My mother passed away. That is the order of things. Her slow agony, supported by medical care, followed by her cremation, have upset and revolted me. More than ever, we are left without imagination when faced with death. Our societies, solely worried about the actual dying, no longer wish to create an image of death. Whereas poets have shown themselves audacious explorers – the English in particular, with Shakespeare and Donne – and the paintings of Giotto or Van Eyck promise a peaceful hereafter, contemporary artists cover themselves in silence. This refusal to imagine death is legitimised by philosophy: Heidegger transforms the horizon of death into the absolute origin. Hence this fundamental nihilist feeling that overpowers the Earth today. Here we are, having become our own terrorists.
This book, dealing with our difficulty to face death in everyday life, refrains from grandiloquence and affected pathos.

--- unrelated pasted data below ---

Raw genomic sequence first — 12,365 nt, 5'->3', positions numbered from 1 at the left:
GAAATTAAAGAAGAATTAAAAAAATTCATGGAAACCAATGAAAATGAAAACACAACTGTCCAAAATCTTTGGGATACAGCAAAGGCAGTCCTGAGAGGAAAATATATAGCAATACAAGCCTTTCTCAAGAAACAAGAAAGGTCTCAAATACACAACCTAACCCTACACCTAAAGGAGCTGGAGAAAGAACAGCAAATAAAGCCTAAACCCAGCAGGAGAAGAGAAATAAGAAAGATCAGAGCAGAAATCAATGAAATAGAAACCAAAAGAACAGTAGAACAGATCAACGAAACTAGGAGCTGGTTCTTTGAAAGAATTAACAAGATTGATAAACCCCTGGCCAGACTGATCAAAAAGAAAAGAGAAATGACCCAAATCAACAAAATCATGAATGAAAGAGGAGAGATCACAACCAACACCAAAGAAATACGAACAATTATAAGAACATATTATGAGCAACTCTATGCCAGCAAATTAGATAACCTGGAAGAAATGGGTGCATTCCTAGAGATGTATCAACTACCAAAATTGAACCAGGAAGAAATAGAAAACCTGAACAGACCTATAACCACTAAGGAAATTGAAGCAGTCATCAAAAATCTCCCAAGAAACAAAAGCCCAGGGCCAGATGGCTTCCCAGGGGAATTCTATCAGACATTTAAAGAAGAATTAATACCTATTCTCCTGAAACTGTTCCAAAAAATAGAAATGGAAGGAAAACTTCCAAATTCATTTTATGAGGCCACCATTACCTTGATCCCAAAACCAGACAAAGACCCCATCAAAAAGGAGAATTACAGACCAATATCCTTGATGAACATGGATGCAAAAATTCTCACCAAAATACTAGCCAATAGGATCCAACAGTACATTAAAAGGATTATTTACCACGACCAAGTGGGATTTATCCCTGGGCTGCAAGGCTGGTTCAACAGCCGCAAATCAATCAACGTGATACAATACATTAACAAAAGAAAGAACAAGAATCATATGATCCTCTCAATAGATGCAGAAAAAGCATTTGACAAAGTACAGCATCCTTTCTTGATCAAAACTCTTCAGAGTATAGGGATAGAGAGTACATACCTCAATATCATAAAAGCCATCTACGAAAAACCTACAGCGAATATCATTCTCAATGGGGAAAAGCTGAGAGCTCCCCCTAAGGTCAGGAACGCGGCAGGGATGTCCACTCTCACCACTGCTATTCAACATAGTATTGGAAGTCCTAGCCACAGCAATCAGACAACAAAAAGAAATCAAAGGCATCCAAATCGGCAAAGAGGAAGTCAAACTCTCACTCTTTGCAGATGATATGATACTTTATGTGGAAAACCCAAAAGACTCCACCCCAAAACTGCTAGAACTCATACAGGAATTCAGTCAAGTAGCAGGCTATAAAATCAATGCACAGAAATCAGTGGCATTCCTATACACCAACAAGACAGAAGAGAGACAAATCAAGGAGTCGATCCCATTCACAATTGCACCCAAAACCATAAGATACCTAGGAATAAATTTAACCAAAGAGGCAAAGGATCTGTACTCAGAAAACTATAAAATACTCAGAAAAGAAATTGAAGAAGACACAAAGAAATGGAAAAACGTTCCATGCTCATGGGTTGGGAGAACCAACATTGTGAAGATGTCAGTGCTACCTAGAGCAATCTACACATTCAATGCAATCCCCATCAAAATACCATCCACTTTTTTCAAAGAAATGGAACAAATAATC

Its author is a poet who shares not only his personal experience with us, but also his familiarity with the great poetical and philosophical texts on death, of which he renders us the essential, using a clear language.
Jacques Darras has published a long poem in several cantos, of which the last one has recently been published by Gallimard: Tout à coup je ne suis plus seul. Translator of Whitman, Pound, Lowry, he is preparing an edition on Coleridge for Poésie/Gallimard. He is the author of Nous sommes tous des romantiques allemands (Calmann-Lévy).